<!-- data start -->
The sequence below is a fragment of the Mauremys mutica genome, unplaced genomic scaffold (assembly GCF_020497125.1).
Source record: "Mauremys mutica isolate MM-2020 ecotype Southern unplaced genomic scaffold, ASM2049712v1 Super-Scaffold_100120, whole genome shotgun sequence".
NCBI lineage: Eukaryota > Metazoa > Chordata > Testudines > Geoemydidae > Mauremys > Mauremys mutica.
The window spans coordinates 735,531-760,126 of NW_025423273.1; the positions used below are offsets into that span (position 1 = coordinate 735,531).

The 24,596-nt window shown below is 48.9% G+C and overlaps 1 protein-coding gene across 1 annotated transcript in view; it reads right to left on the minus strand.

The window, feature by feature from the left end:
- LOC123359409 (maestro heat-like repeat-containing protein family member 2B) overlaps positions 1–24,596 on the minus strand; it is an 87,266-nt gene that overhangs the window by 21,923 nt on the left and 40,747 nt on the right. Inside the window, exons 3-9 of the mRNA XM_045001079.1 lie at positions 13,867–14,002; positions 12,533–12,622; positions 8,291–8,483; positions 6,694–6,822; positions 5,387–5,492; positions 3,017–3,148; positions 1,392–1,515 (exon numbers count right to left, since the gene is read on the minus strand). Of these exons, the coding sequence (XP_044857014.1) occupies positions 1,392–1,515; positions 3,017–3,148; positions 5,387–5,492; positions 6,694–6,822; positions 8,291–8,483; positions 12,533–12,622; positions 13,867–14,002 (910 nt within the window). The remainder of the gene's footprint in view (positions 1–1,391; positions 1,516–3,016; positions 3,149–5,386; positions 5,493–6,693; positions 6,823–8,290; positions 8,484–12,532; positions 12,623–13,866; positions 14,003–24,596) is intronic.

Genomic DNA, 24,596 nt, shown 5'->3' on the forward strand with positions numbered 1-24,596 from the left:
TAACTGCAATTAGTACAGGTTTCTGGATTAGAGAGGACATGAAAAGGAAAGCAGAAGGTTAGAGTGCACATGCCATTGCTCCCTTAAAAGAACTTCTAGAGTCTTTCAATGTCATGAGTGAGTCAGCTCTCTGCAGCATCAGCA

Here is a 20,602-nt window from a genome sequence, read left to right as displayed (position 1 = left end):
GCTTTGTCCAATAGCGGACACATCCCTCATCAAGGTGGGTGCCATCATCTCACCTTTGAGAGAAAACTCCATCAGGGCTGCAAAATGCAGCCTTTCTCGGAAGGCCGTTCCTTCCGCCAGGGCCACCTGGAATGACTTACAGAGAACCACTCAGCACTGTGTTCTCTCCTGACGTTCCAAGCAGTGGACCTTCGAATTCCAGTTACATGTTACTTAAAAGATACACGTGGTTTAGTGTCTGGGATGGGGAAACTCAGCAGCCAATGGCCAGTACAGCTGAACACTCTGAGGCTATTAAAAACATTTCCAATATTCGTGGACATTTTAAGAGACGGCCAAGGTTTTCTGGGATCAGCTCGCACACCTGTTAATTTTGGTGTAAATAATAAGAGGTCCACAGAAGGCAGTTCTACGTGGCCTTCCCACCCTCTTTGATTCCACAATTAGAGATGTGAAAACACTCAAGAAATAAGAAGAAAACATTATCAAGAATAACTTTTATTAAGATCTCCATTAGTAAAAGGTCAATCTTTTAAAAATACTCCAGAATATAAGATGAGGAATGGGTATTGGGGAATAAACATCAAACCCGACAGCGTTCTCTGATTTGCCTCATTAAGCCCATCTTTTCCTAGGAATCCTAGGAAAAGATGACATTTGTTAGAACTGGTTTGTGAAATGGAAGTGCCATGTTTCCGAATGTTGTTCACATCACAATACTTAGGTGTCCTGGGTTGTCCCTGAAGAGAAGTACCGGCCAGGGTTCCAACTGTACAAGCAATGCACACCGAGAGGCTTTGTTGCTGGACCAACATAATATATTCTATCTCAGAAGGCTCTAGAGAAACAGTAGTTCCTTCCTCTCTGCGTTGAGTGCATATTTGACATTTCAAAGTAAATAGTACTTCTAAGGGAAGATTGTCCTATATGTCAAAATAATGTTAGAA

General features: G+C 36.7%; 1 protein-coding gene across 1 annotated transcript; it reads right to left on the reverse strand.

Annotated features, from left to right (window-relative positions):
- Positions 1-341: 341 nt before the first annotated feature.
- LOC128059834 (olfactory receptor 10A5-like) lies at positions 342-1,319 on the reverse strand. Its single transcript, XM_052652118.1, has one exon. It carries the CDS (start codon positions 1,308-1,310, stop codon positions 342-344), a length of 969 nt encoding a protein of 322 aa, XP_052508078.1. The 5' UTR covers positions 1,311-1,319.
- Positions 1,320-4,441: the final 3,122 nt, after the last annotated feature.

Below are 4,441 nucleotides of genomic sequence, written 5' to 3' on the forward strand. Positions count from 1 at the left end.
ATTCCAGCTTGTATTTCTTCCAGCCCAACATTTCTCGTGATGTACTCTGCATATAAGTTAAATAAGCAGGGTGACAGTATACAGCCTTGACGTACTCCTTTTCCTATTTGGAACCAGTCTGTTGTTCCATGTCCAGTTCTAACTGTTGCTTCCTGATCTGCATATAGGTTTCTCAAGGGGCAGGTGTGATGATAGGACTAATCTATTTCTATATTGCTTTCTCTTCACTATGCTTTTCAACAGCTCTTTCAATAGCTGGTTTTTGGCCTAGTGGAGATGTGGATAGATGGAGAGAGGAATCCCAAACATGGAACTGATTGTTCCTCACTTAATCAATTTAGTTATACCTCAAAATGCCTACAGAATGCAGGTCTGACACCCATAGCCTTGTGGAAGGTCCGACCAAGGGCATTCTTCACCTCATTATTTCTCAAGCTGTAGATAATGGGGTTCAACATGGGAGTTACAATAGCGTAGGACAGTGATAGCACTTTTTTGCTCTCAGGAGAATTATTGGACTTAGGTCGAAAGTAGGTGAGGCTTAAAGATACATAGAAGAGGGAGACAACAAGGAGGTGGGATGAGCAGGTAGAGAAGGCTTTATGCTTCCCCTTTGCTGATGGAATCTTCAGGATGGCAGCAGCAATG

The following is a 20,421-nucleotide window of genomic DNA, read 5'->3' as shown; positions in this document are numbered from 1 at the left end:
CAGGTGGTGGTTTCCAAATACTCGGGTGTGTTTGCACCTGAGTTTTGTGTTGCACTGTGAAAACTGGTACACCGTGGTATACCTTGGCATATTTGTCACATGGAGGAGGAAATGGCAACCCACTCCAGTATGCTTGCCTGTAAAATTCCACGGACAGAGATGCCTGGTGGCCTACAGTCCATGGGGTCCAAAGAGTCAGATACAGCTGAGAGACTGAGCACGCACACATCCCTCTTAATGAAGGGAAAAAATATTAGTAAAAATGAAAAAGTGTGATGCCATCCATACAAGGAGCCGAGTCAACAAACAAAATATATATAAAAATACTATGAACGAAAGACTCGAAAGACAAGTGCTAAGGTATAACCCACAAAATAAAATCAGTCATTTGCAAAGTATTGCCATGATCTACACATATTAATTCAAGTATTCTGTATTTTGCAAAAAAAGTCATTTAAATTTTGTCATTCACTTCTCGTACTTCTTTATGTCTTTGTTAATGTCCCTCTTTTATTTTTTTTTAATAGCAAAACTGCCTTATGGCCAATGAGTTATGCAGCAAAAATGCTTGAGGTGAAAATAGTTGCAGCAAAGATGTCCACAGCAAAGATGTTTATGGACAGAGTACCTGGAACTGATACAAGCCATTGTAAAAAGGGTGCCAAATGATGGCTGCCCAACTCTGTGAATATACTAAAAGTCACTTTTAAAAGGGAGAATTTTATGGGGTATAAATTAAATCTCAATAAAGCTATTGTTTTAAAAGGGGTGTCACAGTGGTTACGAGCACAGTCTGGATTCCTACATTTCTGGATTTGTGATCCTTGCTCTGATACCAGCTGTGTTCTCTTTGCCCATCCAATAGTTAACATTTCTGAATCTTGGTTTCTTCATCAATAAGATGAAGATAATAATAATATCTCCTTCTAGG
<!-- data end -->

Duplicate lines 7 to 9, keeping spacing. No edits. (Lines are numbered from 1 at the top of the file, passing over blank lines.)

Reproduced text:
- LOC123359409 (maestro heat-like repeat-containing protein family member 2B) overlaps positions 1–24,596 on the minus strand; it is an 87,266-nt gene that overhangs the window by 21,923 nt on the left and 40,747 nt on the right. Inside the window, exons 3-9 of the mRNA XM_045001079.1 lie at positions 13,867–14,002; positions 12,533–12,622; positions 8,291–8,483; positions 6,694–6,822; positions 5,387–5,492; positions 3,017–3,148; positions 1,392–1,515 (exon numbers count right to left, since the gene is read on the minus strand). Of these exons, the coding sequence (XP_044857014.1) occupies positions 1,392–1,515; positions 3,017–3,148; positions 5,387–5,492; positions 6,694–6,822; positions 8,291–8,483; positions 12,533–12,622; positions 13,867–14,002 (910 nt within the window). The remainder of the gene's footprint in view (positions 1–1,391; positions 1,516–3,016; positions 3,149–5,386; positions 5,493–6,693; positions 6,823–8,290; positions 8,484–12,532; positions 12,623–13,866; positions 14,003–24,596) is intronic.

Genomic DNA, 24,596 nt, shown 5'->3' on the forward strand with positions numbered 1-24,596 from the left:
TAACTGCAATTAGTACAGGTTTCTGGATTAGAGAGGACATGAAAAGGAAAGCAGAAGGTTAGAGTGCACATGCCATTGCTCCCTTAAAAGAACTTCTAGAGTCTTTCAATGTCATGAGTGAGTCAGCTCTCTGCAGCATCAGCA